Netbooks were once touted as small and cheap alternatives to laptops. But, with models like the Acer Aspire One 751, sporting a large 11.6-inch screen, appearing on the scene, it's difficult to know where the boundary between a laptop and a netbook now lies. This is especially the case since, priced at around £380, the 751 isn't that far off the asking price of most low-end laptops.
Acer has applied some of the design ideas used in its slinky Timeline laptop series to the 751. Our review sample had a similar glossy black lid (although red, blue and white versions are also available) and grey keyboard surround. But, it's the slim dimensions that are most impressive -- this netbook is just an inch thick. This makes it look rather sexy, and helps it stand out from the chunky netbook crowd.
Another area where the 751 excels is its screen. It's not just the fact that, at 11.6 inches, it's larger than most. It also has a higher 1,366x768-pixel resolution. The extra vertical pixels are especially welcome as they mean that you don't have to scroll down as often when viewing Web pages and office documents. Acer has also used LEDs for the backlighting, so not only is the display very bright but it should also be easy on the battery.
Keyboard and trackpad delights
As the chassis is that much wider to accommodate the larger screen, Acer has also had more room for the keyboard and trackpad. The result is that both are top-class. The keyboard's roomy and responsive keys mean that even the fastest touch typist will quickly get up to speed, and the largish trackpad also supports multitouch, so you can use a pinch motion, for example, to zoom in on Web pages or photos, just as with Apple's iPhone.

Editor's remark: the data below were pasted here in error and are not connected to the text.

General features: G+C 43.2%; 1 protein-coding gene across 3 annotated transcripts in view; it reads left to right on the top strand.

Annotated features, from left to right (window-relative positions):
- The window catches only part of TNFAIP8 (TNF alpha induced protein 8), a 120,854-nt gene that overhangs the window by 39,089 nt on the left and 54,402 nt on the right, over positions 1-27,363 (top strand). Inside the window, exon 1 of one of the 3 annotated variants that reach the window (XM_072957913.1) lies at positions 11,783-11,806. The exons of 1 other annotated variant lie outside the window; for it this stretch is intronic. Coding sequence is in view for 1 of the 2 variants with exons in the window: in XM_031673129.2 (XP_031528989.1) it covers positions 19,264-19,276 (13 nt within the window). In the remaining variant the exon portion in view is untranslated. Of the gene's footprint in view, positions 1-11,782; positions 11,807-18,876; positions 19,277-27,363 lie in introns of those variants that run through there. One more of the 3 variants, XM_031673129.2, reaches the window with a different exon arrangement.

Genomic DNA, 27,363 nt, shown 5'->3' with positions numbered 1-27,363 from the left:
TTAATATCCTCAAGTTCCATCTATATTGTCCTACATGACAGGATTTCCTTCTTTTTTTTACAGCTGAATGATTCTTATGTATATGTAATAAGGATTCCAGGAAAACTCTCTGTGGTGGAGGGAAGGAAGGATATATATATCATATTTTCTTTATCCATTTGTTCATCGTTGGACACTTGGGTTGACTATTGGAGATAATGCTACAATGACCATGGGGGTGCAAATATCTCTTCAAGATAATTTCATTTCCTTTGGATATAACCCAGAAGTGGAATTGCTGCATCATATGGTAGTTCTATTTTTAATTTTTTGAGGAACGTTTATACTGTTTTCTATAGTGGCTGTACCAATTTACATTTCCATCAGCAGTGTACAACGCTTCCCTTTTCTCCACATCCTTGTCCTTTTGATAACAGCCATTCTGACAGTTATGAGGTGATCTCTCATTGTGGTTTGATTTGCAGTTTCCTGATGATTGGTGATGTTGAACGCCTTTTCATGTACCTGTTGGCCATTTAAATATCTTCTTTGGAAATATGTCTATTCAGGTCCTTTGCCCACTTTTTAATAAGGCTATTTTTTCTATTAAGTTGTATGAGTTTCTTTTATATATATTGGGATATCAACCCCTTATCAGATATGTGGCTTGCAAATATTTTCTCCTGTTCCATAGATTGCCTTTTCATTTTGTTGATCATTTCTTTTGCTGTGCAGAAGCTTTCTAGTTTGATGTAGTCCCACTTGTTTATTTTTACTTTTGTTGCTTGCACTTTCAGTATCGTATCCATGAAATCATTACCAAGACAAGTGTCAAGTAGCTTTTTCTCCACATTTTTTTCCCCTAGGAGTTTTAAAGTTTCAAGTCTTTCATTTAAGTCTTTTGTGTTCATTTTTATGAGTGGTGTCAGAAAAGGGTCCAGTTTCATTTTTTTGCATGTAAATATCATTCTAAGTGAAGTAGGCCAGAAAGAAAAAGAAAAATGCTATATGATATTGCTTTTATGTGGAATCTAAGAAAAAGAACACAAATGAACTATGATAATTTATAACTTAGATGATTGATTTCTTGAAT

When it comes to its core spec, the 751 follows the traditional netbook blueprint quite closely, apart from its processor. It's supplied with Windows XP and, as a result, only has 1GB of RAM (Microsoft won't license XP for netbooks with more memory than this). As with most recent netbooks, it also uses a traditional hard drive, rather than the solid-state drives found on early models, but, with its 160GB capacity, it at least gives you a decent amount of room for storing applications and files.
Rather than use the Intel Atom N270 CPU that's found in the majority of today's netbooks, Acer has opted for the newer 1.33GHz Atom Z520, which is significantly slower. This fact is reflected in the 751's PCMark05 benchmark score of 1,056, and is noticeable in day-to-day use. It feels slower than rivals like the MSI Wind U115 Hybrid and Asus Eee PC 1000HE and struggles with tasks like smoothly playing BBC iPlayer video in full-screen mode. Its 3DMark06 performance was also poor, with a score of just 83, but we can let that pass because it's the same story no matter which netbook you choose.
The sluggish performance is a shame, as the netbook has good connectivity, with three USB ports, a multi-format card reader, Bluetooth and Wi-Fi. Certain models with also be available with built-in support for 3G mobile broadband, although our review model lacked this feature.
The netbook's battery life is pretty good too. In Battery Eater's intensive Classic test, it managed to keep running for just a shade under 5 hours, which puts it up there among the marathon runners of the netbook world.
We really love the Acer Aspire One 751's slim frame, amazing screen and spacious keyboard, so we find it incredibly frustrating that Acer didn't kit it out with a faster processor. It's still a very neat netbook, but, with a speedier processor, it could have been one of the best on the market.
Edited by Charles Kloet